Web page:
28 Weeks Later(2007)
A sequel to the brilliant 28 Days Later where Britain was quarantined after a zombie outbreak, this one picks up six months later, when the Americans come to reboot a dead country. But of course, something goes wrong…
And these aren't zombies in the traditional sense. They run bloody fast and rather than being dim-witted and shambolic, they're furiously angry and bloodthirsty. The first film was best known for its wide-angle shots of an empty London (filmed early in the morning) so look for more of the same here, as well as a zombie chase across farmland which replaces the gut-wrenching tunnel chase in the original.
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BY Flicks Writer
Twenty-eight weeks after the initial outbreak, Robert Carlyle meets up with his kids who were holidaying abroad during the outbreak. The kids are the weakest parts of the sequel (The annoying girl especially – I was secretly hoping that she’d cark it early on). The boy (real name Mackintosh Muggleton) is all wide-eyed wonder, and likes to wander off Spielberg-style only to get entranced by infected zombies racing towards him.
Having said that, a strength of the sequel is the unusual characters and the even more unusual order in which they meet their maker. The idea of having a family play a central role means that we get to see some of the most horrific familial relationships ever - you’ll know what I’m talking about. Goodness me, I was slack-jawed with disbelief at some of these scenes.
There are new inventive ways to see zombies attack, such as the night-vision bit in the underground or the helicopter fricassé. And the night-time scenes actually look like night-time scenes. Usually sets will get flooded with blue light (it’s moonlight, don’t you see?) but here when people are running around in the dark, we share their sense of disorientation.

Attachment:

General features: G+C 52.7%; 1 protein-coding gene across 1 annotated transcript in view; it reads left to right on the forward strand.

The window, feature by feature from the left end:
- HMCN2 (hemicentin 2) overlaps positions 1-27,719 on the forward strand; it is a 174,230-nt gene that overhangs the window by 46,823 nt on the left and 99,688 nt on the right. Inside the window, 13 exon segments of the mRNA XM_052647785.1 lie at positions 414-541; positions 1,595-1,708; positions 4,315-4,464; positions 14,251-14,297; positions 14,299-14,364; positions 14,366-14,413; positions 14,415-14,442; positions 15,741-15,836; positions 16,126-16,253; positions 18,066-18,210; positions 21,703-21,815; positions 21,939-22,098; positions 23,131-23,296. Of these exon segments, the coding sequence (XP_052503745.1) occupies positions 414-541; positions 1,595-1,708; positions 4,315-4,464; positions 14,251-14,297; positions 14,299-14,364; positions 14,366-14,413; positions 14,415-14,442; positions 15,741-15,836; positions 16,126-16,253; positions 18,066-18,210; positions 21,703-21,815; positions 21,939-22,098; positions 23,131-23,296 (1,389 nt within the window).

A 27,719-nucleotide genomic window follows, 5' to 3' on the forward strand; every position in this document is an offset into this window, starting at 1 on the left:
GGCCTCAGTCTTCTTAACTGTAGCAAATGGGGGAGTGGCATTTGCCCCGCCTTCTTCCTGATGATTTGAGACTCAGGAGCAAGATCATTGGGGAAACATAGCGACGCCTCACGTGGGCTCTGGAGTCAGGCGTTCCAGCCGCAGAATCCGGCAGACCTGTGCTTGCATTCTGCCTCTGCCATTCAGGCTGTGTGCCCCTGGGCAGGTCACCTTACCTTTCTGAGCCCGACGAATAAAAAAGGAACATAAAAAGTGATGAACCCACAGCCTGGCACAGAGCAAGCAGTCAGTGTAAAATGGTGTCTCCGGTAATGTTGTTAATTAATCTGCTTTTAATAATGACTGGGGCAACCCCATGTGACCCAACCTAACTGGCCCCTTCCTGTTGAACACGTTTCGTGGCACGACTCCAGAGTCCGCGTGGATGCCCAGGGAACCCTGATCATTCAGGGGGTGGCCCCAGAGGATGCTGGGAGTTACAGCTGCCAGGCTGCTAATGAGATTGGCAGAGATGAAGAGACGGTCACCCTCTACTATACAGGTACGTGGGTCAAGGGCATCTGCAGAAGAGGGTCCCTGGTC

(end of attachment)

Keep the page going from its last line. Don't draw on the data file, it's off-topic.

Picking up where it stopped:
There are a tonne of great locations in an empty London. From a lonely Tower Bridge to a deserted Wembley Stadium, everything ups the ante on the first film. But the grainy digital-ness has been replaced with a richer film picture so unfortunately any authenticity is lost.
It’s an intense, humourless movie, and I left feeling very stressed. I’d had just about enough of people spewing blood and pushing in people’s eyeballs with their thumbs. The original’s clever theme, essentially an extended metaphor about anger infecting Britain, is lost here. Despite its strengths, ‘28 Weeks Later’ is really just an excuse to see more blood and death.
[Reviewed by Andrew Hedley]
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28 Weeks Later
I expected a Zombie movie, I expected blood & gore & from watching a ton of these movies over the years, thought I was desensitised enough for no amount of it to register on my freakometer but this is certainly the exception. I & my friend spent the better part of the movie hiding behind my coat, eyes peeking out only briefly. Not only is it the blood &... More gore but the speed in which everything moves & having been filmed almost entirely by steadycam you felt as if you were in the action. Boyle pays homage to other films in the genre but this isn’t a “scary” film per say as you don’t walk out of there afraid to walk to your car or with that sinking feeling in your belly, instead it’s more of a shock film. I don’t think I could lift my jaw off the floor for the entire film & even when I diverted my eyes from the horror the sound was still enough to get me.
It's hard to really say either way good or bad-It's a good movie but be prepared.Hide
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